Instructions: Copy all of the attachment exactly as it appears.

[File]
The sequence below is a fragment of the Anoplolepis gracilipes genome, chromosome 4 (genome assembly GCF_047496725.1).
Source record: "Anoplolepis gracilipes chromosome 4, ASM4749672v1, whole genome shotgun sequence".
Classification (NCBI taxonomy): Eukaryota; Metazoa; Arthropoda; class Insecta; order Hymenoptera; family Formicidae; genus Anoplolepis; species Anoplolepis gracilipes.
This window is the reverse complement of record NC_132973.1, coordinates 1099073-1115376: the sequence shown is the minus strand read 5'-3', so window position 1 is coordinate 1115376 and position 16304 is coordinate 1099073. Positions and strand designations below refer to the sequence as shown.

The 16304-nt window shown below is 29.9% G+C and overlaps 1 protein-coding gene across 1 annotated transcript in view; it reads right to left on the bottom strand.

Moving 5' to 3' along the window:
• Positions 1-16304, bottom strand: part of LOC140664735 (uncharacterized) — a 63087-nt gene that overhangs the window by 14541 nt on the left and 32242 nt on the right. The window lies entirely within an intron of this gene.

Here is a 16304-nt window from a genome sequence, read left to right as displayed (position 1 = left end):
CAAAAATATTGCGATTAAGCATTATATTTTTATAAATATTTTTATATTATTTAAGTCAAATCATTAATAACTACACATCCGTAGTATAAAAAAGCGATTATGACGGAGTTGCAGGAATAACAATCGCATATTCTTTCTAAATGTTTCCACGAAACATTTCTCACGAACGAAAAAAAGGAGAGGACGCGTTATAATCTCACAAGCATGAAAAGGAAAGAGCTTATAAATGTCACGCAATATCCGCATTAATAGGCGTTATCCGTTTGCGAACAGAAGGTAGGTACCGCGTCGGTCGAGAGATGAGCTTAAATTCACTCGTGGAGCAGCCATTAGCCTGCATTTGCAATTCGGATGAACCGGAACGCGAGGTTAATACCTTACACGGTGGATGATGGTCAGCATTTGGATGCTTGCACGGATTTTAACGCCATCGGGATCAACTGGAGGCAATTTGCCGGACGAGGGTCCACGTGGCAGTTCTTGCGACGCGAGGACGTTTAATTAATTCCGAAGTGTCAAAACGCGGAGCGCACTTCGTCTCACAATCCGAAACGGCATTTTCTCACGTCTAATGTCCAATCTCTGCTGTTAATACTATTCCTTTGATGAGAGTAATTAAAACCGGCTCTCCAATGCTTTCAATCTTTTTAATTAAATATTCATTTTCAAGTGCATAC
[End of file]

The sequence below is a fragment of the Anoplolepis gracilipes genome, chromosome 4 (genome assembly GCF_047496725.1).
Source record: "Anoplolepis gracilipes chromosome 4, ASM4749672v1, whole genome shotgun sequence".
Classification (NCBI taxonomy): Eukaryota; Metazoa; Arthropoda; class Insecta; order Hymenoptera; family Formicidae; genus Anoplolepis; species Anoplolepis gracilipes.
This window is the reverse complement of record NC_132973.1, coordinates 1099073-1115376: the sequence shown is the minus strand read 5'-3', so window position 1 is coordinate 1115376 and position 16304 is coordinate 1099073. Positions and strand designations below refer to the sequence as shown.

The 16304-nt window shown below is 29.9% G+C and overlaps 1 protein-coding gene across 1 annotated transcript in view; it reads right to left on the bottom strand.

Moving 5' to 3' along the window:
• Positions 1-16304, bottom strand: part of LOC140664735 (uncharacterized) — a 63087-nt gene that overhangs the window by 14541 nt on the left and 32242 nt on the right. The window lies entirely within an intron of this gene.

Here is a 16304-nt window from a genome sequence, read left to right as displayed (position 1 = left end):
CAAAAATATTGCGATTAAGCATTATATTTTTATAAATATTTTTATATTATTTAAGTCAAATCATTAATAACTACACATCCGTAGTATAAAAAAGCGATTATGACGGAGTTGCAGGAATAACAATCGCATATTCTTTCTAAATGTTTCCACGAAACATTTCTCACGAACGAAAAAAAGGAGAGGACGCGTTATAATCTCACAAGCATGAAAAGGAAAGAGCTTATAAATGTCACGCAATATCCGCATTAATAGGCGTTATCCGTTTGCGAACAGAAGGTAGGTACCGCGTCGGTCGAGAGATGAGCTTAAATTCACTCGTGGAGCAGCCATTAGCCTGCATTTGCAATTCGGATGAACCGGAACGCGAGGTTAATACCTTACACGGTGGATGATGGTCAGCATTTGGATGCTTGCACGGATTTTAACGCCATCGGGATCAACTGGAGGCAATTTGCCGGACGAGGGTCCACGTGGCAGTTCTTGCGACGCGAGGACGTTTAATTAATTCCGAAGTGTCAAAACGCGGAGCGCACTTCGTCTCACAATCCGAAACGGCATTTTCTCACGTCTAATGTCCAATCTCTGCTGTTAATACTATTCCTTTGATGAGAGTAATTAAAACCGGCTCTCCAATGCTTTCAATCTTTTTAATTAAATATTCATTTTCAAGTGCATAC